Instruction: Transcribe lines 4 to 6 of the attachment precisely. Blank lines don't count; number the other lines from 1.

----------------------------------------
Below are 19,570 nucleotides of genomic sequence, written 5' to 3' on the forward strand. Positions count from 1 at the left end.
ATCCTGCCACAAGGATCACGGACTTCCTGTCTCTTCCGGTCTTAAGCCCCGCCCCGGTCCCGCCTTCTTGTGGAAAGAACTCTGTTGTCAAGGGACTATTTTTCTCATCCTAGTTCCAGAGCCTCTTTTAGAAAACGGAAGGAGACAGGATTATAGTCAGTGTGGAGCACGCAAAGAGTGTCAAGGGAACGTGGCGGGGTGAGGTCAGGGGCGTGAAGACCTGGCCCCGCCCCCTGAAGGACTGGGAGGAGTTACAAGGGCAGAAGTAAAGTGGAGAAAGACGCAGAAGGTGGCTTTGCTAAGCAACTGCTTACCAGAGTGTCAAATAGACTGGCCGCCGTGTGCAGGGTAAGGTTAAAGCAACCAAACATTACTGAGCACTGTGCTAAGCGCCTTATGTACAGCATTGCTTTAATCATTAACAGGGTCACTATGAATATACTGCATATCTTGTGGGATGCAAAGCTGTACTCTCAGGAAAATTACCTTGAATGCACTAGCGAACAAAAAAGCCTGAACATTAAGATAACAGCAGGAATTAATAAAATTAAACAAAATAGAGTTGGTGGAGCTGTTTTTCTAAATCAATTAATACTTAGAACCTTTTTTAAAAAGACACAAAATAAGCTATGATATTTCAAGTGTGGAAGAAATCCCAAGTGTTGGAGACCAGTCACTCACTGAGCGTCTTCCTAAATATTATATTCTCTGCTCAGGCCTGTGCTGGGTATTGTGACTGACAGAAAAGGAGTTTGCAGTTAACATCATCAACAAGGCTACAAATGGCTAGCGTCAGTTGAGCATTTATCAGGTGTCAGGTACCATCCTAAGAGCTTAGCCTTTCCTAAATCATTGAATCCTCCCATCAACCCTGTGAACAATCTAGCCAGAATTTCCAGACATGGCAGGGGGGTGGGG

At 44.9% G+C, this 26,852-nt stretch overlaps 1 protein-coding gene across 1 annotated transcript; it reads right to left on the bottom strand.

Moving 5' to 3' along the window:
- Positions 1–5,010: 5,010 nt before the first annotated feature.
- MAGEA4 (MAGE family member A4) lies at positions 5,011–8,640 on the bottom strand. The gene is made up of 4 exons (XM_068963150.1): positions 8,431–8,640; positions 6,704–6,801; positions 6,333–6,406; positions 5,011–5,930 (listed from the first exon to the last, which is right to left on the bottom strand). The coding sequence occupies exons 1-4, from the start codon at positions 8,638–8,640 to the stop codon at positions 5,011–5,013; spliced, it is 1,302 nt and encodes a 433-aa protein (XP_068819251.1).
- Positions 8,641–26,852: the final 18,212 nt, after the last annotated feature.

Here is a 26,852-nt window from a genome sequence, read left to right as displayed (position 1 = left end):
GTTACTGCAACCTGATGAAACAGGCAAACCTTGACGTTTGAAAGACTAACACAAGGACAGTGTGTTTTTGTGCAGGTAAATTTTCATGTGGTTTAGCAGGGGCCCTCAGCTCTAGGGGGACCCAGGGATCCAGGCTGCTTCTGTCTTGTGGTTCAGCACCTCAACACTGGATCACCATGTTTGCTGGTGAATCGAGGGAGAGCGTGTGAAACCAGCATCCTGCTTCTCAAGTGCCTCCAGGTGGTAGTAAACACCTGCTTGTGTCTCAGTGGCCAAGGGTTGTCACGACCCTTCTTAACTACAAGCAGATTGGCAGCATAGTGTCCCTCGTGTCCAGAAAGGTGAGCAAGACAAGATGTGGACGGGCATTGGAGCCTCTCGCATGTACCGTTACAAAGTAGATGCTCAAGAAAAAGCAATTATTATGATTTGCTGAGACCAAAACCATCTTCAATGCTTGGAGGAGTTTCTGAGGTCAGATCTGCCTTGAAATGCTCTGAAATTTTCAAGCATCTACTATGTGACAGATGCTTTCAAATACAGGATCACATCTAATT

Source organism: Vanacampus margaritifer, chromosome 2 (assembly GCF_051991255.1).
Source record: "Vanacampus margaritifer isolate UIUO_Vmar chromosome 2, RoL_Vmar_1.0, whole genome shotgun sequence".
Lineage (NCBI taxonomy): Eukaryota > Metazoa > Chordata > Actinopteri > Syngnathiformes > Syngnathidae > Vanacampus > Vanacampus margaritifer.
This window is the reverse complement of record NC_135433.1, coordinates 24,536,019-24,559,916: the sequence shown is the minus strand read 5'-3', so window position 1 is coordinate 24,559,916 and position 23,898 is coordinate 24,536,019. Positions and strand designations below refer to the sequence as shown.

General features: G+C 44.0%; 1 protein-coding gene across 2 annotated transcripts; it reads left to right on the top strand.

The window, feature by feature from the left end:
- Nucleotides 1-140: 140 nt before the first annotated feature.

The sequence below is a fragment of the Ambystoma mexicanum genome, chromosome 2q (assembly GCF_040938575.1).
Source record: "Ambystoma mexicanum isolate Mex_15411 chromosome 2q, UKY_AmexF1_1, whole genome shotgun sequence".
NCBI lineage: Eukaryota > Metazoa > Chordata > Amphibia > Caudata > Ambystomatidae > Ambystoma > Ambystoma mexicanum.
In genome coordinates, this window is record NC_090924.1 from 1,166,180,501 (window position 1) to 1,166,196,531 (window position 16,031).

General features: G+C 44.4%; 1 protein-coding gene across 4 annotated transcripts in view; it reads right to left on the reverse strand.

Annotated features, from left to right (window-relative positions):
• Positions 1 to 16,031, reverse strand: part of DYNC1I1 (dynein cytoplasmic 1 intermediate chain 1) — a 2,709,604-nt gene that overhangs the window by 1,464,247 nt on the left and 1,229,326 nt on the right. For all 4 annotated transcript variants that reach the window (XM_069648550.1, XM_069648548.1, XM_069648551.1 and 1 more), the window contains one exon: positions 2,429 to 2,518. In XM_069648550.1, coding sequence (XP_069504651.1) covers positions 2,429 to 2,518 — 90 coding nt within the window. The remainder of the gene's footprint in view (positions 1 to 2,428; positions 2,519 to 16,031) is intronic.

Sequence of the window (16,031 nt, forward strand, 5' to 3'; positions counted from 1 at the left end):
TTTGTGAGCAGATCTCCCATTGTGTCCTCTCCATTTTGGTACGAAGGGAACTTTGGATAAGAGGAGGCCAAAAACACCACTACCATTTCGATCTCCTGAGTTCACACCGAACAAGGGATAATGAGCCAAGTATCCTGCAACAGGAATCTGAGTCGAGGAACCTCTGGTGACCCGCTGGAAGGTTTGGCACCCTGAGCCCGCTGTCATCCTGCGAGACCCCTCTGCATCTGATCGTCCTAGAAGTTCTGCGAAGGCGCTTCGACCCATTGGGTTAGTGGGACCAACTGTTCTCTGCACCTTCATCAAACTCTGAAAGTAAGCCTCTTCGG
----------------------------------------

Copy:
Moving 5' to 3' along the window:
- Positions 1–5,010: 5,010 nt before the first annotated feature.
- MAGEA4 (MAGE family member A4) lies at positions 5,011–8,640 on the bottom strand. The gene is made up of 4 exons (XM_068963150.1): positions 8,431–8,640; positions 6,704–6,801; positions 6,333–6,406; positions 5,011–5,930 (listed from the first exon to the last, which is right to left on the bottom strand). The coding sequence occupies exons 1-4, from the start codon at positions 8,638–8,640 to the stop codon at positions 5,011–5,013; spliced, it is 1,302 nt and encodes a 433-aa protein (XP_068819251.1).